Worldstar Does Right With Chicago Documentary
Worldstar typically celebrates the lowest aspects of street culture, but with "The Field," they flip the script.
Words by Mani Orr
I have to admit, I’m usually not a big fan of Worldstarhiphop.com. In general, I find the content boorish and I’m often ashamed that the term “hip hop” is even associated with the site. But today, Worldstar, you did good. You shined a light on the bleak reality of my city’s violence, portraying Chicago as I know it to be.
“The Field” is a well-produced and thoughtful documentary about the violence in Chicago and the hip hop scene born from it. Through interviews with residents, artists, community leaders, and even Lil Durk’s grandmother, “The Field” explores the causes of the city’s high murder rate and the hip hop artists making a career out of the chaos. While I would prefer people focus on one of the many less destructive aspects of my great city, I was happy to see the subject approached with the tact and thoughtfulness it deserves. Not glamorization, but reporting.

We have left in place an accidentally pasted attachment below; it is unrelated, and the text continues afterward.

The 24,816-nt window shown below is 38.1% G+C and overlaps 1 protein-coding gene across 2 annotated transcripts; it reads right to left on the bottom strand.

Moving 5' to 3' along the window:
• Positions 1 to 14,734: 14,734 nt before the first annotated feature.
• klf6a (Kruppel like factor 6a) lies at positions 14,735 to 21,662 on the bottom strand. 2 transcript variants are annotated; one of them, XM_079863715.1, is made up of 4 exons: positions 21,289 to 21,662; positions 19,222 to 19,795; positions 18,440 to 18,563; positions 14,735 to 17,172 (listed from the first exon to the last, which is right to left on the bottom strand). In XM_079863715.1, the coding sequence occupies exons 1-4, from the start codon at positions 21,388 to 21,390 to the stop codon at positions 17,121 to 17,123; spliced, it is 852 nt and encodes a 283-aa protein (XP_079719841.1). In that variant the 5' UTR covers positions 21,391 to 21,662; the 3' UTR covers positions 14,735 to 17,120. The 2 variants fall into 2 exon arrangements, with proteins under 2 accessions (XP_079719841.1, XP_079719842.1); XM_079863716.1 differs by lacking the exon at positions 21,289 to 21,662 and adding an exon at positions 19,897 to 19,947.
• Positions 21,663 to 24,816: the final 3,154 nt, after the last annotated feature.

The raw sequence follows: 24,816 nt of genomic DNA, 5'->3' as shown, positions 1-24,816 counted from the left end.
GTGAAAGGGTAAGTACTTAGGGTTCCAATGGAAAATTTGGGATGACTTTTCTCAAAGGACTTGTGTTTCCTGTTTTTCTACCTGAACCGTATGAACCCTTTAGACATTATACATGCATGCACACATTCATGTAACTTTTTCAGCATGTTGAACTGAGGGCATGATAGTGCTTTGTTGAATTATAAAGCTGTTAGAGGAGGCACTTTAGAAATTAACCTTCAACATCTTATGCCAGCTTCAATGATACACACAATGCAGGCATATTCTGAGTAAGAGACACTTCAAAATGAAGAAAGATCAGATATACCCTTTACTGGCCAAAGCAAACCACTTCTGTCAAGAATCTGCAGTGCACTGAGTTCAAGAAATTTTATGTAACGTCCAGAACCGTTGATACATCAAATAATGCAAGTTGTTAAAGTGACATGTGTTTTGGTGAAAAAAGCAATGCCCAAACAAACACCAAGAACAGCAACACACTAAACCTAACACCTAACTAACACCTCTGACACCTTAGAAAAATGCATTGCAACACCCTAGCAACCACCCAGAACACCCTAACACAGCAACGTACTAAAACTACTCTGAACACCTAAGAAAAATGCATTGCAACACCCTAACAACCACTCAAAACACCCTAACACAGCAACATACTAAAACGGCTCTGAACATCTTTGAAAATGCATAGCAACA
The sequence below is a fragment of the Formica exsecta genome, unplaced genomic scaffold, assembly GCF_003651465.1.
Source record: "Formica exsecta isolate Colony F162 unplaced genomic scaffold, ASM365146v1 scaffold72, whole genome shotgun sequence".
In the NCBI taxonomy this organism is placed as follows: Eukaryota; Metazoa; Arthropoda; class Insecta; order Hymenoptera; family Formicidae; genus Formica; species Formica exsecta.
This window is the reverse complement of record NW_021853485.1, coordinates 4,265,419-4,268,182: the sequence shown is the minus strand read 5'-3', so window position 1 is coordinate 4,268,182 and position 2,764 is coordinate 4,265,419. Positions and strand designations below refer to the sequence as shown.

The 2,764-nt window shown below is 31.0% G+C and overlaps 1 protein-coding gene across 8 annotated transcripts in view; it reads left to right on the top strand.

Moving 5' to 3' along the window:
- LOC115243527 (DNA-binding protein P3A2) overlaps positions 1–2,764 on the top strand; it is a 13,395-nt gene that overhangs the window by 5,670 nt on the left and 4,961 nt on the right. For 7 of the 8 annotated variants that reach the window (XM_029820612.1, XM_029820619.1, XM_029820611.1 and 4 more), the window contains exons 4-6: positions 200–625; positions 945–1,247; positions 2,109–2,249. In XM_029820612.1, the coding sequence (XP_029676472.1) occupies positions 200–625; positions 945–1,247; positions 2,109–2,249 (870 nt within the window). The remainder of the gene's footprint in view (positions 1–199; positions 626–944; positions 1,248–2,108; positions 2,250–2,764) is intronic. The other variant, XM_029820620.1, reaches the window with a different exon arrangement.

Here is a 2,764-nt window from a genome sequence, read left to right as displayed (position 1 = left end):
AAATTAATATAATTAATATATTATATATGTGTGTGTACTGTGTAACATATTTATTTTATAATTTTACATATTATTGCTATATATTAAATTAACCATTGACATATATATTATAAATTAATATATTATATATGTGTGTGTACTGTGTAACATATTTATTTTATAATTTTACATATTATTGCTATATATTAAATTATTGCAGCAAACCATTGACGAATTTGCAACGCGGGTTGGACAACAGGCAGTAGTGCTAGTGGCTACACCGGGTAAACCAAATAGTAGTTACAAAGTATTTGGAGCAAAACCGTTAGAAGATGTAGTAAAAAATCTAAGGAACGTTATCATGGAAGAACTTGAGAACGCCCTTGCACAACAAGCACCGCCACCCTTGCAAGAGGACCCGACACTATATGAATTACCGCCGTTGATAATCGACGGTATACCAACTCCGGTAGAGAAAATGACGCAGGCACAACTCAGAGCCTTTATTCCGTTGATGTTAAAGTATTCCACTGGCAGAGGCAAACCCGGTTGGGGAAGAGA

Visiting several different artists and the neighborhoods they call home, the documentary presents an introspection from these artists not often found in their music. While I do have a small issue with the use of subtitles in many of the interviews (I’m pretty sure everyone was speaking English, was that necessary?) overall I found the piece to be very honest and respectful, a happy departure from the typical cooning that goes on in a Worldstar post or even in their logo (which displays a smoking bullet hole because, ya know, you can’t have hip hop without smoking bullet holes). I hope this is a harbinger of the quality we should expect in the new year from the good people at worldstarhiphop.com.